View synonyms for misleading


[ mis-lee-ding ]


  1. deceptive; tending to mislead.

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Other Words From

  • mis·leading·ly adverb
  • mis·leading·ness noun
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Word History and Origins

Origin of misleading1

First recorded in 1630–40; mislead + -ing 2
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Example Sentences

With that background, let’s quickly spin through the misleading video, with sections in the ad highlighted in bold.

Hindenburg Research, a short seller whose report sent Nikola shares tumbling last week, made false and misleading statements that were designed to manipulate the market, Nikola said Monday.

From Fortune

The first night of the RNC featured more false and misleading claims than all four nights of the DNC put together, according to a CNN fact-check.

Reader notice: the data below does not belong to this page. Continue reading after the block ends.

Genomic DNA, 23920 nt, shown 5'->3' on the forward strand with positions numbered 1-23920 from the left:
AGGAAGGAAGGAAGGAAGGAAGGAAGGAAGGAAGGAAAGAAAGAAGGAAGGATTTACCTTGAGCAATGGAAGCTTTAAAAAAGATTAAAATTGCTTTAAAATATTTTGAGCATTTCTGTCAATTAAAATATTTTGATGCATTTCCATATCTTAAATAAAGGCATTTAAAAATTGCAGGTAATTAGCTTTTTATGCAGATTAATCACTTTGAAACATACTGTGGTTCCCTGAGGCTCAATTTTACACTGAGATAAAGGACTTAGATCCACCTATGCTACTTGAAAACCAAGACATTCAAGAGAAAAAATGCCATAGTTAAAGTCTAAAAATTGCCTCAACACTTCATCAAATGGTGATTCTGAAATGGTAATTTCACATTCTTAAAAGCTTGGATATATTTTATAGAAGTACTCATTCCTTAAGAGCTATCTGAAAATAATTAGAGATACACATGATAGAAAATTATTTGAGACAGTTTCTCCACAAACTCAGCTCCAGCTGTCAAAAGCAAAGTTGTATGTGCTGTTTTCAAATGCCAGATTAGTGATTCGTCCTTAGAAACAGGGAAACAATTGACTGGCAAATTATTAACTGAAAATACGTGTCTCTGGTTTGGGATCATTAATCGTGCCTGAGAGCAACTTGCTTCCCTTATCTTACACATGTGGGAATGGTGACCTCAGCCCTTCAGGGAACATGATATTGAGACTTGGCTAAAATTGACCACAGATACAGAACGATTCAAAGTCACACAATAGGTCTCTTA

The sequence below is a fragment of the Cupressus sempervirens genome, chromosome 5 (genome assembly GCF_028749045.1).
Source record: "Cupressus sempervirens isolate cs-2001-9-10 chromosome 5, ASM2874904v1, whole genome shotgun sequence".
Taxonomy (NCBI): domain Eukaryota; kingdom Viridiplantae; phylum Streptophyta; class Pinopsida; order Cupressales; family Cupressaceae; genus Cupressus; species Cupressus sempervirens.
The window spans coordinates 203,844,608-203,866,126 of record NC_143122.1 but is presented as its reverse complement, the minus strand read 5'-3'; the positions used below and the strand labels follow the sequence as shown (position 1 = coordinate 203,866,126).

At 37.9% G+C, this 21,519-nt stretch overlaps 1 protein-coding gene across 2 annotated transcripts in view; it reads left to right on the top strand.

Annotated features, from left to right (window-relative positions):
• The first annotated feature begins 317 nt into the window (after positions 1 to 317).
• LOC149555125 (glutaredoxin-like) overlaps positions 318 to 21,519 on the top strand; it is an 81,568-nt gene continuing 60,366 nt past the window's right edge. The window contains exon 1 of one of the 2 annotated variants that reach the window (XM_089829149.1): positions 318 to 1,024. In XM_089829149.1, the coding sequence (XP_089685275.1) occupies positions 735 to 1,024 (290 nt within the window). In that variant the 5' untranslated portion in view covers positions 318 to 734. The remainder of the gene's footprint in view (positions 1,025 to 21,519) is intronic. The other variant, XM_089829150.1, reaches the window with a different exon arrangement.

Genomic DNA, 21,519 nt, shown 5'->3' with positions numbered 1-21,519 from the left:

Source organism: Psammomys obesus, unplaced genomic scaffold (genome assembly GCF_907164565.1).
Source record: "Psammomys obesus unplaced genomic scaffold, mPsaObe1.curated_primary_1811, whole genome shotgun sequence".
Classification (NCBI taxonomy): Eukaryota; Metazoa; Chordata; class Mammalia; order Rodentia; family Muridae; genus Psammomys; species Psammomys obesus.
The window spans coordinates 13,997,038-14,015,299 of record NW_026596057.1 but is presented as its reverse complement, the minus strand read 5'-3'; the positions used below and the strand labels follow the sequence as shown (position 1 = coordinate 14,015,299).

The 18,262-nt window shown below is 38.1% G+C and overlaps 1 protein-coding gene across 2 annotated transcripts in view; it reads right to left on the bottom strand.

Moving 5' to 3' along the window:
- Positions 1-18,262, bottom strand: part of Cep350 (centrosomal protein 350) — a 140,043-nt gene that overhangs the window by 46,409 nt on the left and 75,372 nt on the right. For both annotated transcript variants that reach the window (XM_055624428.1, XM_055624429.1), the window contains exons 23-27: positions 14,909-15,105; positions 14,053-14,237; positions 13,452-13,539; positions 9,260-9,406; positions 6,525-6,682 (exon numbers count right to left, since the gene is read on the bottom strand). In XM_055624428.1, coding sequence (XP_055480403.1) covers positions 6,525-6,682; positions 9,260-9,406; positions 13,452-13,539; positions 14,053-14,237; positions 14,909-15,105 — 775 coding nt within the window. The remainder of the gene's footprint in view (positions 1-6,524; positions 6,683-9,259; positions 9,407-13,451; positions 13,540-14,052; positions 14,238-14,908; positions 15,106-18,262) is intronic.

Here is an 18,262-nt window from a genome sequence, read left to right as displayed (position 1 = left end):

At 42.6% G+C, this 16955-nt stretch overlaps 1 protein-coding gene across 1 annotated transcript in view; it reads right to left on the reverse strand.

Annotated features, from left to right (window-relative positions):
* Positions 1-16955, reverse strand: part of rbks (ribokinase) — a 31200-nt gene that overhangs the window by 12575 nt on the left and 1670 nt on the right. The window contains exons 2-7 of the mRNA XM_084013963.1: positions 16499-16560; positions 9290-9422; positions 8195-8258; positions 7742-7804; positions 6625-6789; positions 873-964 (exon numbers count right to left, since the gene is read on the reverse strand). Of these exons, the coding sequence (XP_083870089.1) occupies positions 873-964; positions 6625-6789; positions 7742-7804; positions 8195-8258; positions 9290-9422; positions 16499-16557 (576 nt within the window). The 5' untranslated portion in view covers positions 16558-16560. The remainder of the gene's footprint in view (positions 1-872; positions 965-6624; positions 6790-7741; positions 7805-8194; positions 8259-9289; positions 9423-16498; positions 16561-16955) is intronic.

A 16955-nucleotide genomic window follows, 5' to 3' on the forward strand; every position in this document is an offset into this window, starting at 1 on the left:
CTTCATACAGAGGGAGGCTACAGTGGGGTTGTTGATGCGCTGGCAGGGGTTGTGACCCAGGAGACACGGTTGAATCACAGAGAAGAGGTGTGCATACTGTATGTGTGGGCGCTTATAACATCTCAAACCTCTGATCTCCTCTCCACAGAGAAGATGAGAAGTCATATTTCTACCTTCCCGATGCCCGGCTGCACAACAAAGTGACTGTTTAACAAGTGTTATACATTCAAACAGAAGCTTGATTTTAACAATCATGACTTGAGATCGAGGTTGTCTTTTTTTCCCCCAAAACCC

From Vox

All four of those claims are either misleading or incorrect.

Adding to the confusion, some purifiers may be advertised as having “HEPA type” filters, which could be misleading, since these may not be as effective as a true HEPA filters.

From Fortune

Cold War fears could be manipulated through misleading art to attract readers to daunting material.

Closed courthouses, rogue clerks, and misleading statements from the attorney general as Florida welcomes same-sex marriage.

“Lying is intentionally, intentionally misleading someone, all right,” he told Newsmax.

The new headline number for American wine drinking is, for example, easily turned into another misleading statistic.

As David Leonhardt points out in The New York Times, these averages can be misleading.

Any comparison based on expenditure per gun must therefore be misleading.

In the morning, two Scots trumpeters, who had been left to blow misleading blasts, were brought into camp.

This ignorance was far more confusing and even misleading than it had been when its proportions were less defined.

Indiscriminately employed, it is worse than useless—it can be confusing or actually misleading.

The expression, besides, is misleading, and you will do well to study up the subject first on straight lines.